The deadly school shooting in south Florida Wednesday gave the mainstream media license to focus on gun control, naturally, but talking points expanded to include the mental health of suspects.
CNN’s Anderson Cooper turned the spotlight on the issue after endless pontificating by panel guests on the issue of gun control following the horrific event at Marjory Stoneman Douglas High School where 17 people were killed by a 19-year-old former student.
“The governor is willing to talk about mental health, that seems to be something that politically is okay to talk about, but guns certainly right now is not,” Cooper said Wednesday, referring to Florida Governor Rick Scott’s remarks at a news conference in Parkland, Fla.
“There’s a time to continue to have these conversations about how through law enforcement, how through mental illness funding that we make sure that people are safe,” Scott said.
Reporter: After Florida school shooting, will you take a stand on mental health and gun control?
— NBC News (@NBCNews) February 15, 2018
Cooper turned the discussion over to CNN counterterrorism analyst, Philip Mudd, to address the mental health debate.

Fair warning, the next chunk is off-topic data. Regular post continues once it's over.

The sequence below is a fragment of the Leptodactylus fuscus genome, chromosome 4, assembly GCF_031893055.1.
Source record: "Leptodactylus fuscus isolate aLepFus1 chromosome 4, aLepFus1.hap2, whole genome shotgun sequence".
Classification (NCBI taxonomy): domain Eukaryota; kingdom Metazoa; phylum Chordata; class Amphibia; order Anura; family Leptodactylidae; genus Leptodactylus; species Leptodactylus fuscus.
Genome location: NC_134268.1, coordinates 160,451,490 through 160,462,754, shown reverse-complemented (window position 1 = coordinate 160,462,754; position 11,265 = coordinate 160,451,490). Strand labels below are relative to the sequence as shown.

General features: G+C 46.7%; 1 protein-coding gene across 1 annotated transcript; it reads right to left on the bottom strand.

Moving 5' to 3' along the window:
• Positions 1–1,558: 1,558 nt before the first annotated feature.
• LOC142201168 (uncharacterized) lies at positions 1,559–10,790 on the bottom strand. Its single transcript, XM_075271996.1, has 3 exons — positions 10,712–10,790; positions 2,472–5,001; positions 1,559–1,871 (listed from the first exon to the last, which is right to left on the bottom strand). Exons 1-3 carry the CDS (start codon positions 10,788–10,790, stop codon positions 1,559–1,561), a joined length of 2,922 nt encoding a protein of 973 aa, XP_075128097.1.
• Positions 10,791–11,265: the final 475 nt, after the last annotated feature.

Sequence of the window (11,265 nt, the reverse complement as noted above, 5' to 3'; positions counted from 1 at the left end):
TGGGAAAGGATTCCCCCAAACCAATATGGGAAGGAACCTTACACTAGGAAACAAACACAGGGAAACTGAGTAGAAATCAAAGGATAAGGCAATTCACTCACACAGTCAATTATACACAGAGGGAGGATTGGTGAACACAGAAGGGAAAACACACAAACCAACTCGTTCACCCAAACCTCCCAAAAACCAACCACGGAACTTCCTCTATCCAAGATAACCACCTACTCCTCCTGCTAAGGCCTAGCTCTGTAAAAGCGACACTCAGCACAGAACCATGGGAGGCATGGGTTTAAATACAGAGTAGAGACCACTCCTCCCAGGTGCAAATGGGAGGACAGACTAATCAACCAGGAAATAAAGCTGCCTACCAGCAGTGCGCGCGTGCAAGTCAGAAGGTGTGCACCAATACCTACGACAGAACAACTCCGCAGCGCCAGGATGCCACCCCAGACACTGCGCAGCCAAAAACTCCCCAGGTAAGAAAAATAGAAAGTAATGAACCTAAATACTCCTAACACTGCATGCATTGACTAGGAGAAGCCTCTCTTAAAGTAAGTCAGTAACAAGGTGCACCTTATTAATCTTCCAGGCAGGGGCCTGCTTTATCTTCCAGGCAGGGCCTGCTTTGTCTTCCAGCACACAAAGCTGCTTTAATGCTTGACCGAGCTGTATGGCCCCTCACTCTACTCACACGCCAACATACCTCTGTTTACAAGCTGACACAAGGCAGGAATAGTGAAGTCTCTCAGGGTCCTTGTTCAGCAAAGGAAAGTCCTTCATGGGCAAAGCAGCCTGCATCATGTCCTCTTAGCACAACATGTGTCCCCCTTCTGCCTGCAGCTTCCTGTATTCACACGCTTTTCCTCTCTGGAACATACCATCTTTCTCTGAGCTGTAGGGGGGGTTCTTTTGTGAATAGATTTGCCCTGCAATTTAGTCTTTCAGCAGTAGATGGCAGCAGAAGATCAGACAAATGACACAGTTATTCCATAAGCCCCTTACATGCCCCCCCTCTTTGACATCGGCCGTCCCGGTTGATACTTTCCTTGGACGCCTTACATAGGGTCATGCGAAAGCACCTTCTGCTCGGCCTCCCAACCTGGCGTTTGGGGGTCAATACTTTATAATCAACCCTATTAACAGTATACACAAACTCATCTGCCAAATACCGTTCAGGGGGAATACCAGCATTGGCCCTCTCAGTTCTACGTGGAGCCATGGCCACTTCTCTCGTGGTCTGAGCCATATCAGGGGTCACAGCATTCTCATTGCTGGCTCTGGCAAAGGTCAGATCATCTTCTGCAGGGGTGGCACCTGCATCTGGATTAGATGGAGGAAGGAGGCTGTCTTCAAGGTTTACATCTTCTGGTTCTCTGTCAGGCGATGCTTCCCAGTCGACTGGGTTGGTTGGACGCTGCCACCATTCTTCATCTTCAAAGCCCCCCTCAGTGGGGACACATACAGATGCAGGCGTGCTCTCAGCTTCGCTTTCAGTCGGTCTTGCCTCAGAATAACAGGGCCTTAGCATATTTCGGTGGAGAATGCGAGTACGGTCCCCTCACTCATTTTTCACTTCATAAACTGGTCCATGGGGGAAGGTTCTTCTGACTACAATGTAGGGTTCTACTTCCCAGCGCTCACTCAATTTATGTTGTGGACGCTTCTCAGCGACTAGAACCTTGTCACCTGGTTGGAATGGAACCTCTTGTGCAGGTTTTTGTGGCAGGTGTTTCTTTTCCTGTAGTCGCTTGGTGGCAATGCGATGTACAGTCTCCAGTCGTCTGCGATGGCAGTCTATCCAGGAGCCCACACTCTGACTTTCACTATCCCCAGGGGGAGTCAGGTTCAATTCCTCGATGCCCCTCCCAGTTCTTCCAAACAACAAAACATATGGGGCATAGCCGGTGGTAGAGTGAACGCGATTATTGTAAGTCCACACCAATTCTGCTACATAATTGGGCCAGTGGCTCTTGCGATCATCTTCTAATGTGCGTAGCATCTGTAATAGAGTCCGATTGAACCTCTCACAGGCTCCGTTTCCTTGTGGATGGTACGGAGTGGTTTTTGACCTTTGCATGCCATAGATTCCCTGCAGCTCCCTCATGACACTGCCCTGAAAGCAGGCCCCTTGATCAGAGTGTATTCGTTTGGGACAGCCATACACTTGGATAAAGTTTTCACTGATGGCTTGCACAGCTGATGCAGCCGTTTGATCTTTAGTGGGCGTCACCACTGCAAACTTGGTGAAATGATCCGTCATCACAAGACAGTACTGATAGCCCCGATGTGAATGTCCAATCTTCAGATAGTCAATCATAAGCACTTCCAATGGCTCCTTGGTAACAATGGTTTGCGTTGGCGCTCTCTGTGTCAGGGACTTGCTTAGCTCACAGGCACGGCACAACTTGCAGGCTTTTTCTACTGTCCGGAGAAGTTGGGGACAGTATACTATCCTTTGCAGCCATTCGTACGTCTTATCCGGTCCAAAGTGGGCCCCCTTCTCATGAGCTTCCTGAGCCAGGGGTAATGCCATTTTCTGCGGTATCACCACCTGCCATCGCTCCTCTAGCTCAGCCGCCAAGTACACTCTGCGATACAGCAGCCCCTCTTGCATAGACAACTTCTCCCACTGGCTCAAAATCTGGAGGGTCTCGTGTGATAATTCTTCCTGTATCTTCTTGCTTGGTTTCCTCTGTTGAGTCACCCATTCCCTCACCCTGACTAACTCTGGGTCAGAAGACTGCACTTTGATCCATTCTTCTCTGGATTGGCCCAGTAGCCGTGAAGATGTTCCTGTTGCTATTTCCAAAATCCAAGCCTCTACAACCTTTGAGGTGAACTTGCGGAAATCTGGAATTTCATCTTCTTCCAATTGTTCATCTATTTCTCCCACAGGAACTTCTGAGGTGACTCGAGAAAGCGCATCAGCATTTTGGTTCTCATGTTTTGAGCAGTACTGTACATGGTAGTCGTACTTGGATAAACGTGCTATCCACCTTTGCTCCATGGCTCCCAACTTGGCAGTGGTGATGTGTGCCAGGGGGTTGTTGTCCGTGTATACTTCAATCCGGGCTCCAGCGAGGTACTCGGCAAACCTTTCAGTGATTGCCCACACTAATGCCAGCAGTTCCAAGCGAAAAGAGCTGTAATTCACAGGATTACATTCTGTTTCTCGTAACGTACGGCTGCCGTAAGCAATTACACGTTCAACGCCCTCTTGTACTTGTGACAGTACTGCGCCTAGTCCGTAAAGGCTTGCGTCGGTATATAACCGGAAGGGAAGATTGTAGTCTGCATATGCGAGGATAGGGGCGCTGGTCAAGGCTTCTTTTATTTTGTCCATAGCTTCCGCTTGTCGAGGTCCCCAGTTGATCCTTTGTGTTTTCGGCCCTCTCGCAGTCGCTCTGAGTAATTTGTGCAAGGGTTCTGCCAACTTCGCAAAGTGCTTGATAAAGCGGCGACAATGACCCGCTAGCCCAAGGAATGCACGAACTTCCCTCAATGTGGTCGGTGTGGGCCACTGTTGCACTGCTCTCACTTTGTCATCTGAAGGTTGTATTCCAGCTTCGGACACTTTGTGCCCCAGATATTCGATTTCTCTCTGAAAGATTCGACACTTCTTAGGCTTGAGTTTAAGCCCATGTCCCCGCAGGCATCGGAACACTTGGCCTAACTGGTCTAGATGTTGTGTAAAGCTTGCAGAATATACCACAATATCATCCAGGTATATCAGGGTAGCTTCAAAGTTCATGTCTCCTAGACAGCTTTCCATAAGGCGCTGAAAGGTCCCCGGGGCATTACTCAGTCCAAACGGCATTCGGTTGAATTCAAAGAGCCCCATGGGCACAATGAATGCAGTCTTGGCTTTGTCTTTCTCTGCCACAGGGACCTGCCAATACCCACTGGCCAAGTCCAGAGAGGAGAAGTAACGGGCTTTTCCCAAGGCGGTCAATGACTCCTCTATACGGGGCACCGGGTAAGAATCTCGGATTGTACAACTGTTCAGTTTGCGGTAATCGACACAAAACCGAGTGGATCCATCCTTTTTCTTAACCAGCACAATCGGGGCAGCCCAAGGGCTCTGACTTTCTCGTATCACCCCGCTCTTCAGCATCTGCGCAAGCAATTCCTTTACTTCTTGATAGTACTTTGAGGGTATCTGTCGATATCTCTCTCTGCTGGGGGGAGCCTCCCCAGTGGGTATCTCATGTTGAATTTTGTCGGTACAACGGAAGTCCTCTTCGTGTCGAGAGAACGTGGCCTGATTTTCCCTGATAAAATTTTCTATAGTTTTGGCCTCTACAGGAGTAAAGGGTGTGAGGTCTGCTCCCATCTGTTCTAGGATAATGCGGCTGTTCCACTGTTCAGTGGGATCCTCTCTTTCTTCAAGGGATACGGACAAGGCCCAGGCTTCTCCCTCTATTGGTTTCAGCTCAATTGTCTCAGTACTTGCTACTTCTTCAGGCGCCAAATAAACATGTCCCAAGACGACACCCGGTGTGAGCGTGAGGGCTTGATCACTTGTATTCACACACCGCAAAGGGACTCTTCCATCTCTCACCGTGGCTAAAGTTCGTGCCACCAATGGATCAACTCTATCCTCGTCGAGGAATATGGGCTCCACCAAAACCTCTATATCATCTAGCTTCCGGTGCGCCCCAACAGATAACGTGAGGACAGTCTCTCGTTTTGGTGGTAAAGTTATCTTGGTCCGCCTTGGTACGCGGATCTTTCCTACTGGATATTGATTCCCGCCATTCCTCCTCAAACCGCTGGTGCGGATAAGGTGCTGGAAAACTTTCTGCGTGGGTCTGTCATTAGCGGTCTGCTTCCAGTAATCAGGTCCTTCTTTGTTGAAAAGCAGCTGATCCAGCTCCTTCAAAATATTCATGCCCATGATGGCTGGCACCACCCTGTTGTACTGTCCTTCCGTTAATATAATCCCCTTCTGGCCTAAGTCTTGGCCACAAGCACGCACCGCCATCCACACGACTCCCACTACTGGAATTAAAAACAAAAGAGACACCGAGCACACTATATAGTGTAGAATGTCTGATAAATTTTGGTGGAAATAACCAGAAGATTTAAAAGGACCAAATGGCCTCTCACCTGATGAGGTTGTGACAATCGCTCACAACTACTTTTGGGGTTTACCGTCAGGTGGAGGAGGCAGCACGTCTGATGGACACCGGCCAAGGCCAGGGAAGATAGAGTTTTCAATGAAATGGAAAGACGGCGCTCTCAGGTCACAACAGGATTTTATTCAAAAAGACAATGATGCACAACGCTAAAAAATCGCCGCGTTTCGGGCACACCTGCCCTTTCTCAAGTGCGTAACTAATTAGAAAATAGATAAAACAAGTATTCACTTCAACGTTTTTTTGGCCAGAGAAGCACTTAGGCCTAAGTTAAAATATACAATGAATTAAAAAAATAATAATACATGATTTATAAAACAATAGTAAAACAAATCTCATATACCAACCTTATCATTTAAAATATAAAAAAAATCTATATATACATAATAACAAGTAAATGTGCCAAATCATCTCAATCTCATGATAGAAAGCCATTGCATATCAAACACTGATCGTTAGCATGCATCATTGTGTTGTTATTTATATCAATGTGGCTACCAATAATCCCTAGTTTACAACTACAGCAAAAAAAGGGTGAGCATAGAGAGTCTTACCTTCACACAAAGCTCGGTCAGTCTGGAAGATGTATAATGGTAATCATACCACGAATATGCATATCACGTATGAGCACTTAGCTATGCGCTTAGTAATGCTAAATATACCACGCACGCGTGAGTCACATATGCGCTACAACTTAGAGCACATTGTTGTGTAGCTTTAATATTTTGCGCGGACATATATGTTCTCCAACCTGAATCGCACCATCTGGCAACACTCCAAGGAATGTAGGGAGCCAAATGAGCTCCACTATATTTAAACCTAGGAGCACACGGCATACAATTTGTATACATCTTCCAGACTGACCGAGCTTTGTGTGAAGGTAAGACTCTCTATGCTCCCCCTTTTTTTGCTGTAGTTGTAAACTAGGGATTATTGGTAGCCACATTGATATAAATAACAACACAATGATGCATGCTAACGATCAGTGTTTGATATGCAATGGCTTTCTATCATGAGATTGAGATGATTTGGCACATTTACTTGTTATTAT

“There are a couple of things he should be talking about. He talked about mental health. Let me lay my cards on the table, Anderson,” the former FBI senior intelligence officer began.
“If you go into a mental health professional and seek treatment because you’ve got mental health issues, I believe — and I know 90 percent of the audience is going to disagree with me — that mental health professional should be required to report that, and that person who has mental health problems should not have a weapon,” Mudd said.
“Let me give you a simpler proposition. I own a farm, Anderson. 260 acres in rural Virginia. I’ve got a ton of venison in my freezer. That venison was shot by a rifle. That was not shot by a semiautomatic, by an AR-15. You should not in this country be able to have — you can have a .22. You shouldn’t have an AR-15,” he continued.
Mudd summarized his argument, restating that health professionals should be required to report individuals who have mental health issues and own firearms, despite arguments about privacy and that this would discourage some from seeking treatment.
“Those are my two propositions. You can’t have a semiautomatic rifle, and you can’t, if you have mental health issues, be allowed to have a weapon, and your mental health professional should be required to report it,” Mudd declared.
“I don’t care if people say that will limit those who go in and seek treatment,” he added. “That’s a problem, I agree. But they should not have a weapon. That’s it.”
- 52 passengers boarded plane with neg Covid results, test positive after landing in Hong Kong - April 26, 2021
- Supreme Court agrees to hear major gun rights case on concealed handguns - April 26, 2021
- Final Census data shows the blue states likely to lose House seats, and the red states picking them up - April 26, 2021